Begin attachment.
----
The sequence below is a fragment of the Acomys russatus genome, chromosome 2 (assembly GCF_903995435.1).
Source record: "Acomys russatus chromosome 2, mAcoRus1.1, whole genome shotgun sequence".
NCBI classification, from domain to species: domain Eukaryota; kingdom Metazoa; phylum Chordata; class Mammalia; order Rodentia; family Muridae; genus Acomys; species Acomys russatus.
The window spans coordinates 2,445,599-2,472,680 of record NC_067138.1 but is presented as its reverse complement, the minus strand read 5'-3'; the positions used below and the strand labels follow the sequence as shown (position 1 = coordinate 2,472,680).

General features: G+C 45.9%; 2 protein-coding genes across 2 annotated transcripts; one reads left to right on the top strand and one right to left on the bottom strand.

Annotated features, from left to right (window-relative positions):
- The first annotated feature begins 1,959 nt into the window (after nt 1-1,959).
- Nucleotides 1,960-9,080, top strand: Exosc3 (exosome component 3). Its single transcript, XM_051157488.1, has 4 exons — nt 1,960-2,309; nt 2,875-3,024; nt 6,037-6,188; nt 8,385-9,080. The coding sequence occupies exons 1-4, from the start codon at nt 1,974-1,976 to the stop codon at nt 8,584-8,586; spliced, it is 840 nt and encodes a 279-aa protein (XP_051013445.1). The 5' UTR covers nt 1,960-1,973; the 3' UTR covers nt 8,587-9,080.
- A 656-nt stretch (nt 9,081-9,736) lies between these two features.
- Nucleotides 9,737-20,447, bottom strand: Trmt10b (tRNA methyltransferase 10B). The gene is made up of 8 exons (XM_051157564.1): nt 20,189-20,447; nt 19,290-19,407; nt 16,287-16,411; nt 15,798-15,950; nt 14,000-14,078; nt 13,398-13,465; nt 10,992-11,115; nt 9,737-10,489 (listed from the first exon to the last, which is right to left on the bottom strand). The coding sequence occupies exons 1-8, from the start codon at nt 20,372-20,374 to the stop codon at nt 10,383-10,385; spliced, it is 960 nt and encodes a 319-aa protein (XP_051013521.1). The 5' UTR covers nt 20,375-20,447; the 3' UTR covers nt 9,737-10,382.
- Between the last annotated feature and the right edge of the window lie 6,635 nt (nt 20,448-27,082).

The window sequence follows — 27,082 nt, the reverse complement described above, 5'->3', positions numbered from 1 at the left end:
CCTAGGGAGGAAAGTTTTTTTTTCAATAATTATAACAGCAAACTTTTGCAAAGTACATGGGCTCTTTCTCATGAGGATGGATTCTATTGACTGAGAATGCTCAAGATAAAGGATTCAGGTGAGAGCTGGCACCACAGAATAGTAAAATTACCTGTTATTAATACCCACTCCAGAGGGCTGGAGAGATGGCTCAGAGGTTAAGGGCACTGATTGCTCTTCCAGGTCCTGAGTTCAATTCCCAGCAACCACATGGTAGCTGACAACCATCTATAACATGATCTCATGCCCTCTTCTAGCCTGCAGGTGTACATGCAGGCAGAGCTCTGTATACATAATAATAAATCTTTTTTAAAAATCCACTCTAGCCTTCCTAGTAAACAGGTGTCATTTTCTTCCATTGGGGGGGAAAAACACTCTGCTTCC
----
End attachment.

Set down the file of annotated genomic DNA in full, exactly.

The sequence below is a fragment of the Acomys russatus genome, chromosome 2 (assembly GCF_903995435.1).
Source record: "Acomys russatus chromosome 2, mAcoRus1.1, whole genome shotgun sequence".
NCBI classification, from domain to species: domain Eukaryota; kingdom Metazoa; phylum Chordata; class Mammalia; order Rodentia; family Muridae; genus Acomys; species Acomys russatus.
The window spans coordinates 2,445,599-2,472,680 of record NC_067138.1 but is presented as its reverse complement, the minus strand read 5'-3'; the positions used below and the strand labels follow the sequence as shown (position 1 = coordinate 2,472,680).

General features: G+C 45.9%; 2 protein-coding genes across 2 annotated transcripts; one reads left to right on the top strand and one right to left on the bottom strand.

Annotated features, from left to right (window-relative positions):
- The first annotated feature begins 1,959 nt into the window (after nt 1-1,959).
- Nucleotides 1,960-9,080, top strand: Exosc3 (exosome component 3). Its single transcript, XM_051157488.1, has 4 exons — nt 1,960-2,309; nt 2,875-3,024; nt 6,037-6,188; nt 8,385-9,080. The coding sequence occupies exons 1-4, from the start codon at nt 1,974-1,976 to the stop codon at nt 8,584-8,586; spliced, it is 840 nt and encodes a 279-aa protein (XP_051013445.1). The 5' UTR covers nt 1,960-1,973; the 3' UTR covers nt 8,587-9,080.
- A 656-nt stretch (nt 9,081-9,736) lies between these two features.
- Nucleotides 9,737-20,447, bottom strand: Trmt10b (tRNA methyltransferase 10B). The gene is made up of 8 exons (XM_051157564.1): nt 20,189-20,447; nt 19,290-19,407; nt 16,287-16,411; nt 15,798-15,950; nt 14,000-14,078; nt 13,398-13,465; nt 10,992-11,115; nt 9,737-10,489 (listed from the first exon to the last, which is right to left on the bottom strand). The coding sequence occupies exons 1-8, from the start codon at nt 20,372-20,374 to the stop codon at nt 10,383-10,385; spliced, it is 960 nt and encodes a 319-aa protein (XP_051013521.1). The 5' UTR covers nt 20,375-20,447; the 3' UTR covers nt 9,737-10,382.
- Between the last annotated feature and the right edge of the window lie 6,635 nt (nt 20,448-27,082).

The window sequence follows — 27,082 nt, the reverse complement described above, 5'->3', positions numbered from 1 at the left end:
CCTAGGGAGGAAAGTTTTTTTTTCAATAATTATAACAGCAAACTTTTGCAAAGTACATGGGCTCTTTCTCATGAGGATGGATTCTATTGACTGAGAATGCTCAAGATAAAGGATTCAGGTGAGAGCTGGCACCACAGAATAGTAAAATTACCTGTTATTAATACCCACTCCAGAGGGCTGGAGAGATGGCTCAGAGGTTAAGGGCACTGATTGCTCTTCCAGGTCCTGAGTTCAATTCCCAGCAACCACATGGTAGCTGACAACCATCTATAACATGATCTCATGCCCTCTTCTAGCCTGCAGGTGTACATGCAGGCAGAGCTCTGTATACATAATAATAAATCTTTTTTAAAAATCCACTCTAGCCTTCCTAGTAAACAGGTGTCATTTTCTTCCATTGGGGGGGAAAAACACTCTGCTTCC